In 1990 there were 1.9 million health club members aged 55 and above, while in 2012 there were over 10 million, according to a 2014 report by the trade association IHRSA.

Dr. Barbara Bushman of the American College of Sports Medicine said regular physical activity, rather than a sedentary lifestyle, has the potential to minimize the physiological changes that occur with age and inactivity, in addition to limiting the progression of chronic diseases.

“Older adults can benefit from exercise, and although absolute improvements may be less than for younger adults, relative increases can be similar,” Bushman said, adding that older adults may take longer to make improvements.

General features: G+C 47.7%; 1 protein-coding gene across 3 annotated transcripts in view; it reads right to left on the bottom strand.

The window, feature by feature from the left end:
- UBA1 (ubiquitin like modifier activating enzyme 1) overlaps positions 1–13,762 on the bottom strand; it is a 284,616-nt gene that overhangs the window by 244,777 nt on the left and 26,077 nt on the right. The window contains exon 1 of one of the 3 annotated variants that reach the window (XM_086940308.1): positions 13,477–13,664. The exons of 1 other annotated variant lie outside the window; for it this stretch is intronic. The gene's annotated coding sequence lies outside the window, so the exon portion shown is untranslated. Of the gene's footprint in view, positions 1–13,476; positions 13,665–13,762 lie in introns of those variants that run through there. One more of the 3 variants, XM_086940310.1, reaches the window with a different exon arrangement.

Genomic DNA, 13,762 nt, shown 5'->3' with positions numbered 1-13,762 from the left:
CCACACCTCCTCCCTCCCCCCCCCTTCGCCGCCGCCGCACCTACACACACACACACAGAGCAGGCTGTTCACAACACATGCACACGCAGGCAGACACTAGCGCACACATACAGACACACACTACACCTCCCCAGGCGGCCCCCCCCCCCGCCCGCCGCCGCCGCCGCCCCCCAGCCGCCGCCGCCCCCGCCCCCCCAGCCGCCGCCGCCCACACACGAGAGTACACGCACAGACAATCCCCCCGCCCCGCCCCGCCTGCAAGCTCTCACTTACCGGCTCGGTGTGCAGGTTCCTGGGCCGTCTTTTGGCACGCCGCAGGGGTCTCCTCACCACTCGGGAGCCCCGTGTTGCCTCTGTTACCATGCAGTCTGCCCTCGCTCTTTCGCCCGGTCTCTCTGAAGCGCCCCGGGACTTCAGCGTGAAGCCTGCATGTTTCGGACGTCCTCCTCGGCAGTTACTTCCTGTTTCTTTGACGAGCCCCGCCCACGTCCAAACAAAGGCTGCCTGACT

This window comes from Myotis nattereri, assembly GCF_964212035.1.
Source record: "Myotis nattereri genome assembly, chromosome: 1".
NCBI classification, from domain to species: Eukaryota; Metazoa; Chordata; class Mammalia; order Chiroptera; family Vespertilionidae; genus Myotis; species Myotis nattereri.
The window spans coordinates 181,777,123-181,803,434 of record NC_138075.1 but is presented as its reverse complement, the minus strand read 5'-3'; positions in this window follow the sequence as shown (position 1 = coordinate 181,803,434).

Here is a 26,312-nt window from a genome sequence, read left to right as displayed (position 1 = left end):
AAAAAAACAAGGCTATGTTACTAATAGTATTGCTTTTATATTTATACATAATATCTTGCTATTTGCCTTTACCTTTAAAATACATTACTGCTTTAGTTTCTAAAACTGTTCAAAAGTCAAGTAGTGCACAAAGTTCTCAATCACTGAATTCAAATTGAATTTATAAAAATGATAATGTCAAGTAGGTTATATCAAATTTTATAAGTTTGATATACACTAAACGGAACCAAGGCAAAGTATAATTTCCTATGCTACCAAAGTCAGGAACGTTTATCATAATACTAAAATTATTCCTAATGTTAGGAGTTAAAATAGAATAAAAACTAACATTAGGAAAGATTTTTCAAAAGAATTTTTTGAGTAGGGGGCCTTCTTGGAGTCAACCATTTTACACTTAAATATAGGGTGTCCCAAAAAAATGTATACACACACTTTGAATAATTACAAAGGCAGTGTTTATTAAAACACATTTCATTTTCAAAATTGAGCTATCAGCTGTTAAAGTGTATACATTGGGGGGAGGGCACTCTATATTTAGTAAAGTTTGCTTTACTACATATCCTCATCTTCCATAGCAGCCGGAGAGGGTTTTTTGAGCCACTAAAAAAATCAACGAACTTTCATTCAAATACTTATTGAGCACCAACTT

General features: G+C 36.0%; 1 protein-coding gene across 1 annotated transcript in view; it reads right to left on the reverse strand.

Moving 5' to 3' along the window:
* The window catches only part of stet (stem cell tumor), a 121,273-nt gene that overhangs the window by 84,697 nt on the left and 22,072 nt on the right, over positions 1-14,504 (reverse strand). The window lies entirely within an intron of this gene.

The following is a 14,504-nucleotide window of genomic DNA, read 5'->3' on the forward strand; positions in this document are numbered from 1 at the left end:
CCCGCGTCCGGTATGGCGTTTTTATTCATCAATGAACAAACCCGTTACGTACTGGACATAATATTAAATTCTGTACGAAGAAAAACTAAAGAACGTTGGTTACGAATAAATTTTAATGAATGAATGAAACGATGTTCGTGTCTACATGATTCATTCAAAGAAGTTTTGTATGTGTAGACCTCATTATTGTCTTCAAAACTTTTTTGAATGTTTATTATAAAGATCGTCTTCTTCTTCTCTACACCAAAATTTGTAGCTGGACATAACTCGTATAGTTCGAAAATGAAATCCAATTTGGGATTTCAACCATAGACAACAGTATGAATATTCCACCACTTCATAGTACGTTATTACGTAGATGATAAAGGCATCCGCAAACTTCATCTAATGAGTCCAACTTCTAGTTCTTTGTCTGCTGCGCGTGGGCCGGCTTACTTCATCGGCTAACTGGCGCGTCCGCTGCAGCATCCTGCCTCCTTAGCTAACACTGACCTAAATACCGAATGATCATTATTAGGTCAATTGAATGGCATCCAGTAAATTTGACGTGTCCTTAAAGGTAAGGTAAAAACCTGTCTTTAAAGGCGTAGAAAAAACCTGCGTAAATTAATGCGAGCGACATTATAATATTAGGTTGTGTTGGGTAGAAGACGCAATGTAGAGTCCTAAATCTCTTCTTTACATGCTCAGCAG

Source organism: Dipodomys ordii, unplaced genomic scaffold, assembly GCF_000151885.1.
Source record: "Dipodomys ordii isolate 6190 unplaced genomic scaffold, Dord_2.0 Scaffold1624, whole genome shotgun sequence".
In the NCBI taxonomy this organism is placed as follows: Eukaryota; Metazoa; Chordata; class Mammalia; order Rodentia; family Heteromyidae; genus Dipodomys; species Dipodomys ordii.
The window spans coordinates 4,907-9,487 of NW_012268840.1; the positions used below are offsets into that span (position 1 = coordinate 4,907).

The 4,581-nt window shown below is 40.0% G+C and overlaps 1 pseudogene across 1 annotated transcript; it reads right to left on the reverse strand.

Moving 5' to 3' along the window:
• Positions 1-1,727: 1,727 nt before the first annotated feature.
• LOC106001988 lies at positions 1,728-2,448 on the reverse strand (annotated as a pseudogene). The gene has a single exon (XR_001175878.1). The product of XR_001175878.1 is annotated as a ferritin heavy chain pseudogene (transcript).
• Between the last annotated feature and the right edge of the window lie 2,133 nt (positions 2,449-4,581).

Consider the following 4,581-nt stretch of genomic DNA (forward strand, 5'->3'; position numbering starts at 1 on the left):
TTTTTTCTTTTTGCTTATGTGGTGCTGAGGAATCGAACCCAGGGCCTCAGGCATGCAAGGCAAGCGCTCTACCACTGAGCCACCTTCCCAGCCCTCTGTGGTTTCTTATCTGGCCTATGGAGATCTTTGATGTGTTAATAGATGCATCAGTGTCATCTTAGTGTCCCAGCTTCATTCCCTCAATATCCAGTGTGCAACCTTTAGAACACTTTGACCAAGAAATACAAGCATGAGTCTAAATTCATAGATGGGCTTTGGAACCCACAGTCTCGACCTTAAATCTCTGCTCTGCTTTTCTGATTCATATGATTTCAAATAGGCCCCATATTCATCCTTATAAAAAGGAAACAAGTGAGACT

The aging exerciser also faces longer warm-up and recovery times, as the body is stiffer and slower to heal. And the burning of fewer calories means paying even more attention to diet.

Staying hydrated is also important. We need to be sure to hydrate even if we don’t feel particularly thirsty. “Hydration will keep all systems working much more efficiently – and even help keep our thinking clear.”

THOUGHT FOR THE MONTHSpring is coming and summer is not far behind. Now is the time to make some positive changes in lifestyle, body weight, fitness and health. Fit people do have more fun.